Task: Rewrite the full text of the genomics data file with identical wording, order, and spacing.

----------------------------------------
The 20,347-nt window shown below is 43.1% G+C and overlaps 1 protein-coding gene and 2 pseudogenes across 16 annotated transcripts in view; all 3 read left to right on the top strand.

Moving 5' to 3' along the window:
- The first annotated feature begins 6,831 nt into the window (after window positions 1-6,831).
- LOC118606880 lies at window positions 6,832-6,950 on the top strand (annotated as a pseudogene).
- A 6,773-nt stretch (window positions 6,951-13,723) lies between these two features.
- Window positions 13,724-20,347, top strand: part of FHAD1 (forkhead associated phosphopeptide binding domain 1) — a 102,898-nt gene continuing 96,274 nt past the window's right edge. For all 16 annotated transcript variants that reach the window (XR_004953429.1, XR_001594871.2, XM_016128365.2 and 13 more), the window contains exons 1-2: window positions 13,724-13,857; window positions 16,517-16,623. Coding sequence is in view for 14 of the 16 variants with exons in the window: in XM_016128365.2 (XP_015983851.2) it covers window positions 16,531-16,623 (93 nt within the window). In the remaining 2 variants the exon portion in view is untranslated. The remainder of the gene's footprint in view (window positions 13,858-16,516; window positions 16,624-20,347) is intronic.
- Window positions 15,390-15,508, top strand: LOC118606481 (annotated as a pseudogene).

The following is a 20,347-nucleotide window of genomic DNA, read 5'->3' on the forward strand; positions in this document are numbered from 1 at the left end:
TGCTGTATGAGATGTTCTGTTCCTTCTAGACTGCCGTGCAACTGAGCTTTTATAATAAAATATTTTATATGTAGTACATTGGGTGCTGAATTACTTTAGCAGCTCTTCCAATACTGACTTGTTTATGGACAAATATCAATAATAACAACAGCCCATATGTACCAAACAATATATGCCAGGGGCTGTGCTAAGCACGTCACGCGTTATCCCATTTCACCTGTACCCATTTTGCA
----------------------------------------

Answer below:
The 20,347-nt window shown below is 43.1% G+C and overlaps 1 protein-coding gene and 2 pseudogenes across 16 annotated transcripts in view; all 3 read left to right on the top strand.

Moving 5' to 3' along the window:
- The first annotated feature begins 6,831 nt into the window (after window positions 1-6,831).
- LOC118606880 lies at window positions 6,832-6,950 on the top strand (annotated as a pseudogene).
- A 6,773-nt stretch (window positions 6,951-13,723) lies between these two features.
- Window positions 13,724-20,347, top strand: part of FHAD1 (forkhead associated phosphopeptide binding domain 1) — a 102,898-nt gene continuing 96,274 nt past the window's right edge. For all 16 annotated transcript variants that reach the window (XR_004953429.1, XR_001594871.2, XM_016128365.2 and 13 more), the window contains exons 1-2: window positions 13,724-13,857; window positions 16,517-16,623. Coding sequence is in view for 14 of the 16 variants with exons in the window: in XM_016128365.2 (XP_015983851.2) it covers window positions 16,531-16,623 (93 nt within the window). In the remaining 2 variants the exon portion in view is untranslated. The remainder of the gene's footprint in view (window positions 13,858-16,516; window positions 16,624-20,347) is intronic.
- Window positions 15,390-15,508, top strand: LOC118606481 (annotated as a pseudogene).

The following is a 20,347-nucleotide window of genomic DNA, read 5'->3' on the forward strand; positions in this document are numbered from 1 at the left end:
TGCTGTATGAGATGTTCTGTTCCTTCTAGACTGCCGTGCAACTGAGCTTTTATAATAAAATATTTTATATGTAGTACATTGGGTGCTGAATTACTTTAGCAGCTCTTCCAATACTGACTTGTTTATGGACAAATATCAATAATAACAACAGCCCATATGTACCAAACAATATATGCCAGGGGCTGTGCTAAGCACGTCACGCGTTATCCCATTTCACCTGTACCCATTTTGCA